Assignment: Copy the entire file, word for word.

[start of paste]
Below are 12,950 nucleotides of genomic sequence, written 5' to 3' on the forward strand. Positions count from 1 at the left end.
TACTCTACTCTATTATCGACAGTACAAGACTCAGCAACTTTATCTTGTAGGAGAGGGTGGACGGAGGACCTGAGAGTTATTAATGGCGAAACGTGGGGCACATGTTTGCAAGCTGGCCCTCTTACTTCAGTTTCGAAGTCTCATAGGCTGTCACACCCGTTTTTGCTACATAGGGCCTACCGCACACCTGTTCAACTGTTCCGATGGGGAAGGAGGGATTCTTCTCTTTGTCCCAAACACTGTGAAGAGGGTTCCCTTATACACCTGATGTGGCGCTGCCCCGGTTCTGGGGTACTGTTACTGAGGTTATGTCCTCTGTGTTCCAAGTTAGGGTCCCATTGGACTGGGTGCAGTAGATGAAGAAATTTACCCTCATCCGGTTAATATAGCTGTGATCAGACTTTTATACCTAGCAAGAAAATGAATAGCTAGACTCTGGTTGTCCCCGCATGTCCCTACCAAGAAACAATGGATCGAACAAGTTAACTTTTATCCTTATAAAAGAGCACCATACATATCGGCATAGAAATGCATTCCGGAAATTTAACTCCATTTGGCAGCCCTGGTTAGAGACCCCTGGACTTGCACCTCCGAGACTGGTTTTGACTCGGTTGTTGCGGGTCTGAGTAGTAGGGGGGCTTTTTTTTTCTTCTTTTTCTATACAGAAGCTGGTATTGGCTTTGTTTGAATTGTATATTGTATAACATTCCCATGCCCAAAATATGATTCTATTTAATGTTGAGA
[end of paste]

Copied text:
Below are 12,950 nucleotides of genomic sequence, written 5' to 3' on the forward strand. Positions count from 1 at the left end.
TACTCTACTCTATTATCGACAGTACAAGACTCAGCAACTTTATCTTGTAGGAGAGGGTGGACGGAGGACCTGAGAGTTATTAATGGCGAAACGTGGGGCACATGTTTGCAAGCTGGCCCTCTTACTTCAGTTTCGAAGTCTCATAGGCTGTCACACCCGTTTTTGCTACATAGGGCCTACCGCACACCTGTTCAACTGTTCCGATGGGGAAGGAGGGATTCTTCTCTTTGTCCCAAACACTGTGAAGAGGGTTCCCTTATACACCTGATGTGGCGCTGCCCCGGTTCTGGGGTACTGTTACTGAGGTTATGTCCTCTGTGTTCCAAGTTAGGGTCCCATTGGACTGGGTGCAGTAGATGAAGAAATTTACCCTCATCCGGTTAATATAGCTGTGATCAGACTTTTATACCTAGCAAGAAAATGAATAGCTAGACTCTGGTTGTCCCCGCATGTCCCTACCAAGAAACAATGGATCGAACAAGTTAACTTTTATCCTTATAAAAGAGCACCATACATATCGGCATAGAAATGCATTCCGGAAATTTAACTCCATTTGGCAGCCCTGGTTAGAGACCCCTGGACTTGCACCTCCGAGACTGGTTTTGACTCGGTTGTTGCGGGTCTGAGTAGTAGGGGGGCTTTTTTTTTCTTCTTTTTCTATACAGAAGCTGGTATTGGCTTTGTTTGAATTGTATATTGTATAACATTCCCATGCCCAAAATATGATTCTATTTAATGTTGAGA